Police are constantly trying to come up with new ways to deter drunk driving. The most recent attempt to curb Michigan DUIs is a pilot program allowing certain officers to conduct road-side saliva tests for motorists suspected to be under the influence of non-alcohol substances, such as marijuana, crack, or heroin.
According to one local Michigan news outlet, the new bill, signed by Governor Rick Snyder at the end of last month, will allow officers trained as Drug Recognition Experts (DREs) to conduct the saliva tests. The program allows an officer who suspects that a motorist is under the influence to call out a DRE team to conduct the test. The DREs will then swab the inside of the motorist’s mouth to take a sample of the motorist’s saliva. The test would be performed road-side and supposedly provides an immediate result. Currently, the testing method has only been approved for a limited purpose, meaning that it will only be used in the five counties that were a part of the pilot program and will be used in addition to the normal 12-step analysis that the DREs use to determine if a motorist is likely under the influence of drugs.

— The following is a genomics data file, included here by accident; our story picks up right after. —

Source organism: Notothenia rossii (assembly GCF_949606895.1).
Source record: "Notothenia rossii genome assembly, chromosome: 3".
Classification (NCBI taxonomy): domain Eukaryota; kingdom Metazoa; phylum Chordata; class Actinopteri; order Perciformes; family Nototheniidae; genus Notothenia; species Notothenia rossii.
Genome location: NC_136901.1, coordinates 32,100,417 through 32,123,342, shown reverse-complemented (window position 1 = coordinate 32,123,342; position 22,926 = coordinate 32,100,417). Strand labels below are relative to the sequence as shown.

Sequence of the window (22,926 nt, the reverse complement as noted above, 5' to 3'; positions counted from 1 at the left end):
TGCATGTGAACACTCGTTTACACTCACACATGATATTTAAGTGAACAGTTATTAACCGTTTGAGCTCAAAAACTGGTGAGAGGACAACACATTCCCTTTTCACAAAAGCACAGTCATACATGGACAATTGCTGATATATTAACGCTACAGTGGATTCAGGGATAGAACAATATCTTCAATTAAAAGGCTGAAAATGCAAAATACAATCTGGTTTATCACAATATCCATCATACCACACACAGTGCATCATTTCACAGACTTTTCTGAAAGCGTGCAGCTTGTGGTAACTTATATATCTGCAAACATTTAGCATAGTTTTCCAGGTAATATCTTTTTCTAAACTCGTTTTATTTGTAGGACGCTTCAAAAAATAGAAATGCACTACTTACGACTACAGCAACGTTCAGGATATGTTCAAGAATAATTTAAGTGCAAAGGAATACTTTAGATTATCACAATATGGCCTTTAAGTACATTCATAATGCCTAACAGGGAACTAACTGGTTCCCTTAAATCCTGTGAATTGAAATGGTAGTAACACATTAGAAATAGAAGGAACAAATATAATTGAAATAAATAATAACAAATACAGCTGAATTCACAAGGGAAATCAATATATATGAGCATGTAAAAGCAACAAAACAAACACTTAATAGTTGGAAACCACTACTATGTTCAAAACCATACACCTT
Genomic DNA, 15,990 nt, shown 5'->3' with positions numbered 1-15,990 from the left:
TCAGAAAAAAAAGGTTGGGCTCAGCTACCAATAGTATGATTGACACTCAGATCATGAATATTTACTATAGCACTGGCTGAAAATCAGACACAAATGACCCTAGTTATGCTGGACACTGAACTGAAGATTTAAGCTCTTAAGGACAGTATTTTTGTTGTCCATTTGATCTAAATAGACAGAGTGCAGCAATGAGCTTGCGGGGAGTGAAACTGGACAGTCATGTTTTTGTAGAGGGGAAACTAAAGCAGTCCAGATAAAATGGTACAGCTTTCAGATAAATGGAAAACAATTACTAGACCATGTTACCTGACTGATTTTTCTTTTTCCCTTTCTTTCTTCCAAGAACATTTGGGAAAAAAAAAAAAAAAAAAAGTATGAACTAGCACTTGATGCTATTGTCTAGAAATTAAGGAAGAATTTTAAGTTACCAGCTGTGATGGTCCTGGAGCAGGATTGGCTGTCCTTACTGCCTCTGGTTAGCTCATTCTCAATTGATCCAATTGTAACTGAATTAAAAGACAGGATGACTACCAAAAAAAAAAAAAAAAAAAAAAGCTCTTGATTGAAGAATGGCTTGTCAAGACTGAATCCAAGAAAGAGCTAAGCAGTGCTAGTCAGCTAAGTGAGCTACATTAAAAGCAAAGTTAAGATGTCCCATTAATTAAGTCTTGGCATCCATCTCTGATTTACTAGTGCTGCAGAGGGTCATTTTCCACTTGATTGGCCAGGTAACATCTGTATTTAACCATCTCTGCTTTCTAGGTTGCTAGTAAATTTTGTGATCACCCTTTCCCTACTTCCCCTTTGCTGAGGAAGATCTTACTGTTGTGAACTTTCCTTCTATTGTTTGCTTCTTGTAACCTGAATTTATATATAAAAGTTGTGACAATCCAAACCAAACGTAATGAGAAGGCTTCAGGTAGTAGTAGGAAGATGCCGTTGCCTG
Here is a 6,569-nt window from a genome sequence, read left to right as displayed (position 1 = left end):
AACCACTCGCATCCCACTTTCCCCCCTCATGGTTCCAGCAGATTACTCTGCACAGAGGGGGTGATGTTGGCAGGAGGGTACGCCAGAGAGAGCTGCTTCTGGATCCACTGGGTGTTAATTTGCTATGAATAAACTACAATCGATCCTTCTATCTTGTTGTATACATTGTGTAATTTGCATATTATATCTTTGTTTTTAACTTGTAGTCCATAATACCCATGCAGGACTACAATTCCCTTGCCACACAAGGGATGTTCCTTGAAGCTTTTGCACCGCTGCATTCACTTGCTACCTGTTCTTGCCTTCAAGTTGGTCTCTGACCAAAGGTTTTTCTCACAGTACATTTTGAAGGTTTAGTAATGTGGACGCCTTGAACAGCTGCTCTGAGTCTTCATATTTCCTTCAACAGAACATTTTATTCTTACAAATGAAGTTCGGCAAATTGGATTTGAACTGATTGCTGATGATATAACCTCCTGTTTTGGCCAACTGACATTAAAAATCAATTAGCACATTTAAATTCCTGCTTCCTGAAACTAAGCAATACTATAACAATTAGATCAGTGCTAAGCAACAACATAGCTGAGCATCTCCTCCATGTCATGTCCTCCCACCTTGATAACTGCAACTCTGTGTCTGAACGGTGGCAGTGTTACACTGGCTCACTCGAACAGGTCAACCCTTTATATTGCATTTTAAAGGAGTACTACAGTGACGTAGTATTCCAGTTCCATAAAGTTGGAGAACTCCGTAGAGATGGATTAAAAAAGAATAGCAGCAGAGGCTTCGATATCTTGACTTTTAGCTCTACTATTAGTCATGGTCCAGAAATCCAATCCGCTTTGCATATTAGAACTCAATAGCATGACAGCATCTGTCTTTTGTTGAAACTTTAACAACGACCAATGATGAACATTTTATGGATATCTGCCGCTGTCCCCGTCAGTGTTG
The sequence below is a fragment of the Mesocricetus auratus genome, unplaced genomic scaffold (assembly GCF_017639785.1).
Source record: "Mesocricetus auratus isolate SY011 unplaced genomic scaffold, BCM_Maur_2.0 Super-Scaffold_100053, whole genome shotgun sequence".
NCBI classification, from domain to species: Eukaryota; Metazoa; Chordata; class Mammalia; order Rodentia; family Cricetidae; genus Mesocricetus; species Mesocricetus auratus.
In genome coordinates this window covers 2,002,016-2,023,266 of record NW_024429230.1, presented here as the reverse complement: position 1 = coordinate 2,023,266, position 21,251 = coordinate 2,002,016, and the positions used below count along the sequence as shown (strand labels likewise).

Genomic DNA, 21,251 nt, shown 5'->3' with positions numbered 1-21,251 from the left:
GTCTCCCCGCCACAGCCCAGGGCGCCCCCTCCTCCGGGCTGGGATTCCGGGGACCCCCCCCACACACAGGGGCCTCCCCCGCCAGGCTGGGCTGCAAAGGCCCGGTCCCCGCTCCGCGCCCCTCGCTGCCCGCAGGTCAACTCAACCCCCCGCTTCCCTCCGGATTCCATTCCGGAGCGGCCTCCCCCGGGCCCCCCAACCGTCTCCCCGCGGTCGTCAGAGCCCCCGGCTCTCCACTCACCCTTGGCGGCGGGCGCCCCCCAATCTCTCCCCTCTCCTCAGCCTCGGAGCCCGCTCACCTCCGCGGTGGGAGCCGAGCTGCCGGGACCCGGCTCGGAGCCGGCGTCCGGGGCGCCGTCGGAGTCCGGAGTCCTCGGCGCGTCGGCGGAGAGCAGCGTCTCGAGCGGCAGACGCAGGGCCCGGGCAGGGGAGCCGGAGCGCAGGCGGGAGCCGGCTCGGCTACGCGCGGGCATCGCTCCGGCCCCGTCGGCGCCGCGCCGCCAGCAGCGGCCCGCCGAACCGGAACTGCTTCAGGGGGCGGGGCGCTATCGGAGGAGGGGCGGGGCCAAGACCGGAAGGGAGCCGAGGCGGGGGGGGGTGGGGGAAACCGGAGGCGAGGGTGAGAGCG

The accuracy of the saliva testing method has not yet been proven, and the test program hopes to establish whether the new testing method is even accurate enough to be used in criminal prosecutions.
New Procedures Must Withstand Constitutional Scrutiny
Whenever police come up with a new technique for testing motorists, or a new procedure by which motorists are subject to additional interactions with police, the court system will ultimately be the deciding factor if the new techniques or procedures are permissible. Under the federal and Michigan constitutions, motorists have certain rights that must be protected during routine traffic stops. For example, it has been held by the United States Supreme Court that police officers may not unreasonably detain motorists after the reason justifying the traffic stop has been sufficiently investigated. This may lead to challenges against the new protocol, should it gain widespread use across the state.
Regardless of how police determine a motorist is under the influence, there is likely a constitutional or statutory challenge available. Indeed, it is the State’s duty to ensure that its citizens’ rights are upheld during all citizen-police interactions.
Have You Been Arrested for DUI in Michigan?
If you have recently been arrested and charged with drunk driving in Michigan, you may be able to challenge the admissibility of the testing conducted. Additionally, depending on the manner in which the police stopped you, you may also be able to challenge the basis of the car stop. To learn more about which defenses you may have against your charges, call attorney Steven Schwartz at (248) 266-8720 to set up a free consultation. You don’t know whether you have a strong case unless you consult with a strong DUI attorney.